Main cast: Rob Freeman (Lt Brian Murphy), Prince David Osei (Sgt Daniel Dembele), David Dontoh (The Chief), and John Dunton-Downer (Lt Frank Greaves)
Directors: Jonathan and Howard J Ford
Lt Brian Murphy, an US Army engineer, is on a plane back home when zombie panic breaks loose and the plane crashes. Brian soon learns that zombies are everywhere, and he has crashed right in the thick of trouble. He soon meets Sgt Daniel Dembele, who has deserted from the army to return to his home. Daniel found his wife dead and his son missing. (His son had been rescued by other military personnel and is currently in one of the makeshift bases that serve as a sanctuary against the zombies, but Daniel doesn’t know that.) Brian has found himself a truck, so he and Daniel comes to an agreement. Daniel will get the truck to resume the search for his son, after he shows Brian the way to the nearest airport. Of course, things never go as planned.
On paper, The Dead sounds like any other zombie apocalypse movie, only this one is set in the African coast, so there is added bonus of zombies being the metaphor for the Scary Black Man threat that I’m sure some people will find offense. However, there is a strong undercurrent of human vulnerabilities that I find compelling. The sense of desolation and futility permeate every scene of the movie, and the barren landscape only accentuates the hopelessness of the situation faced by our two men. This movie can get very dull and slow-moving for the most part, as there are many scenes here that serve as filler, but the final reel can cut deep in the heart. That’s the biggest triumph of this movie – it drives home the sense that all is lost, even hope, with devastating effect.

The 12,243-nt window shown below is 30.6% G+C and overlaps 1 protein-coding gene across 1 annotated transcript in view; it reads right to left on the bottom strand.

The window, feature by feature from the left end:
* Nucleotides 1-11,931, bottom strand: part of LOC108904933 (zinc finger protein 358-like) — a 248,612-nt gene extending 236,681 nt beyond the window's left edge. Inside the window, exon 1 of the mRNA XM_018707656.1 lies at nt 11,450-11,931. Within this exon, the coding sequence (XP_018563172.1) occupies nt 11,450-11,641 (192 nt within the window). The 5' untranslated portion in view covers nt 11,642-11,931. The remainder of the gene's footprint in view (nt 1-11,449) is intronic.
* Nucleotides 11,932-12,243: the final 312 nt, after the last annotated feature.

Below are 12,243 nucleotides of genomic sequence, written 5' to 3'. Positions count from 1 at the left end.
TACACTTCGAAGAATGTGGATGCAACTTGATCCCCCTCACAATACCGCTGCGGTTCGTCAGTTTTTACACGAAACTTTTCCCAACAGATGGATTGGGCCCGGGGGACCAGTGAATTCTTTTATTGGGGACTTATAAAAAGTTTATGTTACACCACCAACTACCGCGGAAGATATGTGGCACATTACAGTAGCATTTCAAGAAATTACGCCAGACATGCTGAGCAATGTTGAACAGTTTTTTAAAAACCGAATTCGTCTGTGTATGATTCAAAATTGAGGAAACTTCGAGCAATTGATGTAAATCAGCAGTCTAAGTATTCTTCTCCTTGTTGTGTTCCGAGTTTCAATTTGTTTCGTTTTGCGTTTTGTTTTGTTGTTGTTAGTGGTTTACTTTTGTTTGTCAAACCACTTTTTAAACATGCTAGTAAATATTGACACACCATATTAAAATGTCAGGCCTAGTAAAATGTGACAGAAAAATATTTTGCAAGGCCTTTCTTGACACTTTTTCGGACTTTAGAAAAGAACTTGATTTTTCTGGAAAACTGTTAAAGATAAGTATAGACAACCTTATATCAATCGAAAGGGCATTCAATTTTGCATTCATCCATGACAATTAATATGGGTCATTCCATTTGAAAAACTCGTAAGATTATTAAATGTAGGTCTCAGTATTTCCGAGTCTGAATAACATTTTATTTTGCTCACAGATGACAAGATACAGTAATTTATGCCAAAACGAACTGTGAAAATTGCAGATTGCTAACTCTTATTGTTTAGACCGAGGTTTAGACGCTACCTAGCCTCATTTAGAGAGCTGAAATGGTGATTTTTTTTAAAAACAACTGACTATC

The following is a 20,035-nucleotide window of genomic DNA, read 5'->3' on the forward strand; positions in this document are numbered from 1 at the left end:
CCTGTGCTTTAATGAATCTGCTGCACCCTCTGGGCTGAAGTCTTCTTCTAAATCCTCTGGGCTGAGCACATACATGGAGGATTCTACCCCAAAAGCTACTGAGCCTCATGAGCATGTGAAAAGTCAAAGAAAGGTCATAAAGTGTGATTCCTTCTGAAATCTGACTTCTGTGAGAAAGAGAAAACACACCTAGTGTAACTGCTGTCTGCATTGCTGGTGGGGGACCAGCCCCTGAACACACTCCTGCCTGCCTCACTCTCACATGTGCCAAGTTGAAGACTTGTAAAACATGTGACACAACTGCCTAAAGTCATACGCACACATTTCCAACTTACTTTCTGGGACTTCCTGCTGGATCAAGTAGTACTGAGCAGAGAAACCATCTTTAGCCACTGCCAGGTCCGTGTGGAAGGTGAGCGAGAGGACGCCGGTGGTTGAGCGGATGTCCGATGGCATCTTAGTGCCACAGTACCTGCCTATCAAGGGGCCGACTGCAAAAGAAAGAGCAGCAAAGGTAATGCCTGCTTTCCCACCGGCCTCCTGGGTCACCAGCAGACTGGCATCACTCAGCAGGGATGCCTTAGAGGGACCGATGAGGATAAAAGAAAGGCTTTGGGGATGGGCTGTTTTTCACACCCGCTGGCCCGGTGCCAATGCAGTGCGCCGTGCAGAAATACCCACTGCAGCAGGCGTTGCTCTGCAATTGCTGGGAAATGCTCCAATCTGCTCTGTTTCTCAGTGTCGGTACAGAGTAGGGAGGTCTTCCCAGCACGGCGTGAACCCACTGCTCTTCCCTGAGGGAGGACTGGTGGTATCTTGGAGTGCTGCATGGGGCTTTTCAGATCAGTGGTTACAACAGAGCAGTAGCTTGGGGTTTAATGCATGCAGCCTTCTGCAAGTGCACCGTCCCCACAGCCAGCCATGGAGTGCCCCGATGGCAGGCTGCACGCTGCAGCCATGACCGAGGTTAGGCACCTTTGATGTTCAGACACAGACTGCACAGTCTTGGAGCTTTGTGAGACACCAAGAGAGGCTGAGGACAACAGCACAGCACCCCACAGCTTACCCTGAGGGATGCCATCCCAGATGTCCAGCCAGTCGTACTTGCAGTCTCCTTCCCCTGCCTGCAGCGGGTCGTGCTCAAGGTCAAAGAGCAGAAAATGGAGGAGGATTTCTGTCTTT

The zombies are of the slow and shambling sort, a throwback to old school zombie movies, and while the special effects are clearly made with minimal budget, there is enough chills and scares to be had from the gore. In a way, this makes sense, as the most sophisticated studio-generated CGI nowadays have yet to match the scariness of old-school special effects, and thus, the old-school special effects here work in ways that expensively made horror movies rarely could.
Unfortunately, this movie also suffers from several common ailments that plague too many low-budget horror movies out there. The acting for the most part is wooden, especially from Rob Freeman. But he was apparently suffering from malaria during filming, to the point that he had hallucinations, and the rest of the crew had a difficult time with production, so maybe I could excuse the leaden acting this time.
But the script relies often on the main characters being in a position of weakness, and this doesn’t always work, considering that our main characters are in the military, and Brian is an engineer. But Brian rarely seeks to search and forage for things that he can use to defend himself or get himself home. When they run out of water to keep the truck going, they could have just emptied their bladder into the radiator tank, but no, they use their drinking water instead. And it’s disheartening how our soldier dudes always behave like fresh-faced newbies when it comes to being caught off-guard by zombies. Did I mention that these are slow shambling zombies? And yet they can somehow sneak up to Daniel and Brian with surprising ease.
Therefore, in many ways, The Dead is a standard zombie apocalypse movie fueled by contrived out-of-character behavior and illogical plot developments to advance the scares and gore. But it also has a strong emotional undercurrent that drives the movie and an unlikely pairing of male leads that work. If the movie hadn’t been so draggy and slow so often, it would have been a winner. As it is, I think it’s worth a look for fans of zombie apocalypse movies.